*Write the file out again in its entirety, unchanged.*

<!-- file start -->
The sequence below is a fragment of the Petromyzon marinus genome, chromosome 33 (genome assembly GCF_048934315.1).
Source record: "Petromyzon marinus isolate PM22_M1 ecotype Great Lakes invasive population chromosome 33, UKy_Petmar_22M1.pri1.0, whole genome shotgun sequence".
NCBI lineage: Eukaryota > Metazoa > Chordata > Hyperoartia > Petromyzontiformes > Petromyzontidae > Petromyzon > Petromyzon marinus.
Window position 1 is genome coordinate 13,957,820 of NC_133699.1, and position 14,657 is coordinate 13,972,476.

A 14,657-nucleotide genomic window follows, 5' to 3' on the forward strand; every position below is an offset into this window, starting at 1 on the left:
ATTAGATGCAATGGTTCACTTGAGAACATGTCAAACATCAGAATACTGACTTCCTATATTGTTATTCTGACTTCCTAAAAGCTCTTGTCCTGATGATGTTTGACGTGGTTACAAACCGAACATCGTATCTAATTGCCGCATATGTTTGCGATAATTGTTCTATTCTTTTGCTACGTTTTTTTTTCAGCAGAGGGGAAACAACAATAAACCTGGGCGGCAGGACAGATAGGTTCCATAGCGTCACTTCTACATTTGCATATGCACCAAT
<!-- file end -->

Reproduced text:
The sequence below is a fragment of the Petromyzon marinus genome, chromosome 33 (genome assembly GCF_048934315.1).
Source record: "Petromyzon marinus isolate PM22_M1 ecotype Great Lakes invasive population chromosome 33, UKy_Petmar_22M1.pri1.0, whole genome shotgun sequence".
NCBI lineage: Eukaryota > Metazoa > Chordata > Hyperoartia > Petromyzontiformes > Petromyzontidae > Petromyzon > Petromyzon marinus.
Window position 1 is genome coordinate 13,957,820 of NC_133699.1, and position 14,657 is coordinate 13,972,476.

A 14,657-nucleotide genomic window follows, 5' to 3' on the forward strand; every position below is an offset into this window, starting at 1 on the left:
ATTAGATGCAATGGTTCACTTGAGAACATGTCAAACATCAGAATACTGACTTCCTATATTGTTATTCTGACTTCCTAAAAGCTCTTGTCCTGATGATGTTTGACGTGGTTACAAACCGAACATCGTATCTAATTGCCGCATATGTTTGCGATAATTGTTCTATTCTTTTGCTACGTTTTTTTTTCAGCAGAGGGGAAACAACAATAAACCTGGGCGGCAGGACAGATAGGTTCCATAGCGTCACTTCTACATTTGCATATGCACCAAT